Apps like TikTok might not be affected by the move as ByteDance Beijing holds Chinese business licenses to TikTok-like app Douyin and news platform Toutiao.
A Chinese government-owned body has appointed a director to the board of ByteDance Beijing, the domestic subsidiary of ByteDance Ltd. after acquiring a 1% stake in it, according to a report by The Information
With the company’s operations are already controversial in the US and India – the latter has banned ByteDance’s TikTok following skirmishes along the Indo-China border last year – this is set to make things tougher. Objections to ByteDance’s operations are on the grounds that provisions in China’s laws require its companies to share their data if and when asked for by the government. With the government now making an appointment to the companies’ board of directors those concerns will only increase. In a report, Bloomberg quoted Michael Norris at consultancy AgencyChina to be saying that the government’s new stake in ByteDance’s domestic subsidiary “reignites debate in overseas markets as to whether TikTok could be a vehicle for state influence.”
The extent of Chinese government influence
On April 30, ByteDance sold a 1% stake in its domestic subsidiary to WangTouZhongWen (Beijing) Technology, which is owned by three Chinese government bodies. These are the China Internet Investment Fund, controlled by the Cyberspace Administration of China (CAC), China Media Group, the Party-controlled national broadcaster, and the Beijing municipal government’s investment arm.
ByteDance Beijing holds Chinese business licenses related to its TikTok-like app Douyin and news and content platform Toutiao. According to reports, the Chinese government does not hold a stake in ByteDance’s international operations handled by ByteDance Ltd. Thus, the new director, reported to be Wu Shugang, might not be involved with apps like TikTok which is not available in China.
China’s crackdown on technology firms
The Chinese government has been coming down hard on multiple technology firms through competition regulation and enforcement of its stringent data privacy laws. In a report, Reuters quoted Paul Haswell, a Hong Kong-based partner at law firm Pinsent Masons saying that this could be “out of a concern within the Chinese government that private technology companies were gaining too much data and too much power.”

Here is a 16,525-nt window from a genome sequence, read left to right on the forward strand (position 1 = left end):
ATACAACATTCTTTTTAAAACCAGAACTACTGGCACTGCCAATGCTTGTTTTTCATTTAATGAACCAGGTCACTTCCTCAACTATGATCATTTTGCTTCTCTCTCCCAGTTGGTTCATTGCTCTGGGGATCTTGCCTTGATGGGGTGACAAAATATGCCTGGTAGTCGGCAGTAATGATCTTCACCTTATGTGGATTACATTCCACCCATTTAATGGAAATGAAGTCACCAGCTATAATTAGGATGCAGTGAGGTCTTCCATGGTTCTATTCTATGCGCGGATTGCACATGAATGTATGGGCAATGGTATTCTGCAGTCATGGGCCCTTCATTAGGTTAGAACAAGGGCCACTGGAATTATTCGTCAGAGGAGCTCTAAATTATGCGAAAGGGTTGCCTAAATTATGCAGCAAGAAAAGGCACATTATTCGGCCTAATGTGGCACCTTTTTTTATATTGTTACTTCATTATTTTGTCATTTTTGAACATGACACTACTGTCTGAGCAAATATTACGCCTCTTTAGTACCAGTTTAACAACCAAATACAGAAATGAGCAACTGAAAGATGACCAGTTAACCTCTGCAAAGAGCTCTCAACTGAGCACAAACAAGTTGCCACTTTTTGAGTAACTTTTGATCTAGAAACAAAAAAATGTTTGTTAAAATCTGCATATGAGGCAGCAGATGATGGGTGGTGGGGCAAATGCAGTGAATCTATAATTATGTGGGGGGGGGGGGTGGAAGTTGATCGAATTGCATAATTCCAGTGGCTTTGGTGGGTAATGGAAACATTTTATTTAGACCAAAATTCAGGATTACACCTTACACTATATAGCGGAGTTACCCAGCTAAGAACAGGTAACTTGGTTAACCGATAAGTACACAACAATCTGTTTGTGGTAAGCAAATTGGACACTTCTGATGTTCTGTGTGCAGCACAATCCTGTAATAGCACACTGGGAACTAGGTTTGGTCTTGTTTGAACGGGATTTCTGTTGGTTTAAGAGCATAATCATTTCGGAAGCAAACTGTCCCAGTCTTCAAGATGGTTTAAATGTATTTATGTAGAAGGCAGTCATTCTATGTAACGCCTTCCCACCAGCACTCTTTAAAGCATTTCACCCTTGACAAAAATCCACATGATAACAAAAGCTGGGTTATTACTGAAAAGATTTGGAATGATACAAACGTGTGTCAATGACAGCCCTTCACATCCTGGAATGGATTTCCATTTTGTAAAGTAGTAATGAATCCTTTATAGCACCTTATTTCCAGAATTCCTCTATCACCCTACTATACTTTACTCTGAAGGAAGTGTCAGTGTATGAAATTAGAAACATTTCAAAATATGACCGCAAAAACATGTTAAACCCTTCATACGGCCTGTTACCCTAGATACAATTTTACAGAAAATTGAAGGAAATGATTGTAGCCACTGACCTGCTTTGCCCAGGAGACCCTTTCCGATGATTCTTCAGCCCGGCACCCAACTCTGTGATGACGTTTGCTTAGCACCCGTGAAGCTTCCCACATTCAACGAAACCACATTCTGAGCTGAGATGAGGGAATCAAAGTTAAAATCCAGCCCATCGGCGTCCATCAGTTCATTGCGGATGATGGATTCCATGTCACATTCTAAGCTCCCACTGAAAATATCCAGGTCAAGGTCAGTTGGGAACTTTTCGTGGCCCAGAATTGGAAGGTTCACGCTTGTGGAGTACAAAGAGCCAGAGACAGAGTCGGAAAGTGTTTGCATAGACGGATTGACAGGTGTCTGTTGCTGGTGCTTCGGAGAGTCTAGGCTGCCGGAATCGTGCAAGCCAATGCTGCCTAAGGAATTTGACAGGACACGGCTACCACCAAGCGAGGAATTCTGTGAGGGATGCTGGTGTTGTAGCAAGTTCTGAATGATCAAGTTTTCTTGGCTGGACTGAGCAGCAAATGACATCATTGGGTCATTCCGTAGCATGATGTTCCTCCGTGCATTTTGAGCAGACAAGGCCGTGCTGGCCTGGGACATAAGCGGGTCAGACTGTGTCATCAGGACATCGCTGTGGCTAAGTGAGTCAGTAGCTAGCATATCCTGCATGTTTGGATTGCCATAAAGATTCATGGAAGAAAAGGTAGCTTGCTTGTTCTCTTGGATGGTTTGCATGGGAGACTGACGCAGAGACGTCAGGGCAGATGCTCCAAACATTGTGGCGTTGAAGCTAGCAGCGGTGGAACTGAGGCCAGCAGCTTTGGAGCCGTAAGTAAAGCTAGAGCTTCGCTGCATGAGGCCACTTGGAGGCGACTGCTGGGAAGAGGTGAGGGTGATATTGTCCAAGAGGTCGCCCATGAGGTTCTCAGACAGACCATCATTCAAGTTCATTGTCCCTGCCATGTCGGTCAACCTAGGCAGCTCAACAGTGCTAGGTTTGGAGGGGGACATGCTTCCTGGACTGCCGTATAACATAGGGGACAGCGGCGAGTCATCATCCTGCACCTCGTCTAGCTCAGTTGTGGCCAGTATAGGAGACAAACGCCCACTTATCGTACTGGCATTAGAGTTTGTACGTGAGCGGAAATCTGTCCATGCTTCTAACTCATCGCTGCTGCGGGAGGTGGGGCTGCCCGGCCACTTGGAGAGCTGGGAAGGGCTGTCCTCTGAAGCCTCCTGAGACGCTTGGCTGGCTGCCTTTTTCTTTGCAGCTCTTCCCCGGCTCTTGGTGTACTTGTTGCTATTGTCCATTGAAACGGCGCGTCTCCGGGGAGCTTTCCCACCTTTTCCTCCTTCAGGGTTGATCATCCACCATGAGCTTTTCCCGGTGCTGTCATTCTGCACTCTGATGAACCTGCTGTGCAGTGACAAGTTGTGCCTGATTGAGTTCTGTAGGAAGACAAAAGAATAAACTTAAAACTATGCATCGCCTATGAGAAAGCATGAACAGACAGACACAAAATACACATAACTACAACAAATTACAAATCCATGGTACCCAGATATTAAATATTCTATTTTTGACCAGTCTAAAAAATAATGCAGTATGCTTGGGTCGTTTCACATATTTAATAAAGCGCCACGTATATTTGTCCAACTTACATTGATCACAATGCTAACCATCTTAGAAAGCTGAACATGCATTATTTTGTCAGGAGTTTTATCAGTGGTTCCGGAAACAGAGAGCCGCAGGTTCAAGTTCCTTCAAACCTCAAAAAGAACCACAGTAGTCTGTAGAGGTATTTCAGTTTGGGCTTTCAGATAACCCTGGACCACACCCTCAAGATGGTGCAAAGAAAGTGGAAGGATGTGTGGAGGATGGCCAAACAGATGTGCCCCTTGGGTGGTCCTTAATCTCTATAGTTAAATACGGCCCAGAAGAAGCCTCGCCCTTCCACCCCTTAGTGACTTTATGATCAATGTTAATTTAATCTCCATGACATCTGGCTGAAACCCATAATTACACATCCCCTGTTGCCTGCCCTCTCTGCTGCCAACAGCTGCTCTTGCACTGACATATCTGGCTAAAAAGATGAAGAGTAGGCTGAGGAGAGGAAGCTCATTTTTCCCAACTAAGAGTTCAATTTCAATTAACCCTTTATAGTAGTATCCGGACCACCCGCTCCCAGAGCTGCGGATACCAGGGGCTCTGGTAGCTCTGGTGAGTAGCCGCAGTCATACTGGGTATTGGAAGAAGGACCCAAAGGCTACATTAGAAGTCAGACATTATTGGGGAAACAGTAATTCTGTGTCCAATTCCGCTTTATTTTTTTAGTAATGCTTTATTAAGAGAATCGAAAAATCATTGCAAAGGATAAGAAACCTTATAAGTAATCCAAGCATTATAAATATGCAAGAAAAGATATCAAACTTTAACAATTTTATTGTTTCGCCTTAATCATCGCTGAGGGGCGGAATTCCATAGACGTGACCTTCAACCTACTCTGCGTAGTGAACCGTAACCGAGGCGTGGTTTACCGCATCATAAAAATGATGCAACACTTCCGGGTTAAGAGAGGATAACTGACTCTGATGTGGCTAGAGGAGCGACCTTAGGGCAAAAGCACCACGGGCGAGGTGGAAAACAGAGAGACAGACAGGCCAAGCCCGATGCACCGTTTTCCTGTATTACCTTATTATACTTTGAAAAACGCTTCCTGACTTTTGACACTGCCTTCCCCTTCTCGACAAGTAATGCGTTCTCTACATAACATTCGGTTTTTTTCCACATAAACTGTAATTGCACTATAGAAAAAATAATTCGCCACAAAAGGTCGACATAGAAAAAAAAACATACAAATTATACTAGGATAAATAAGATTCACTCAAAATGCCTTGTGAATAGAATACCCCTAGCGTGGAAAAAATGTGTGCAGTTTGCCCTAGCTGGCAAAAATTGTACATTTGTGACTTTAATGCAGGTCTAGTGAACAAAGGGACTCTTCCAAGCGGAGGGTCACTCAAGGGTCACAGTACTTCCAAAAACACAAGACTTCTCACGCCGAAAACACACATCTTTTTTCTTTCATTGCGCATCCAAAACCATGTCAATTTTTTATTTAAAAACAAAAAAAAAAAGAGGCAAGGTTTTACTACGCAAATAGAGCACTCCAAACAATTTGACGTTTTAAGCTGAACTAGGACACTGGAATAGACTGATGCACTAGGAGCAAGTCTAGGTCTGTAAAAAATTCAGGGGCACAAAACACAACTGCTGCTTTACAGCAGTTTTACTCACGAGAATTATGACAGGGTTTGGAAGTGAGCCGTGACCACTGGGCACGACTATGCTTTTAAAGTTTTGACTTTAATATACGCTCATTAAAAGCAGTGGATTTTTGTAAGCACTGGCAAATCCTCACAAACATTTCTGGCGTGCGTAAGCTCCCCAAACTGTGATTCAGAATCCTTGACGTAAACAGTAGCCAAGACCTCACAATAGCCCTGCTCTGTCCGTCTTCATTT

In July, WeChat or Weixin (as it is known in China) suspended registrations of new official and personal accounts on its platform. In a statement to Reuters, it said this was because the company was currently upgrading its security technology to align with “all relevant laws and regulations.”
Earlier that month, the CAC ordered app stores to remove ride-hailing app Didi Chuxing, the most popular ride-hailing app in China, citing serious violations on the collection and usage of personal data.
In June, The Wall Street Journal reported that the country was enacting new laws and measures that, “will subject almost all data-related activities to government oversight, including their collection, storage, use, and transmission.”
India’s ban on Chinese apps
Last year, over 200 Chinese apps were banned in India including apps like ByteDance-owned Tiktok and Tencent’s PUBG Mobile following skirmishes along the Indo-China border.
In a statement, the Ministry of Electronics and Information Technology had claimed to have received “many representations from citizens” regarding alleged security and privacy risks of these apps. The Indian Computer Emergency Response Team (CERT-IN) also received similar representations from citizens, per the statement.
The government had also enforced restrictions on Foreign Direct Investments into Indian companies from India’s “neighbouring countries” last year, requiring such investments to get approved by the Ministry of Corporate Affairs.
- China expands control over data collected by tech companies
- WeChat suspends new user registration as China’s crackdown continues
- US expands ban on investment in Chinese companies
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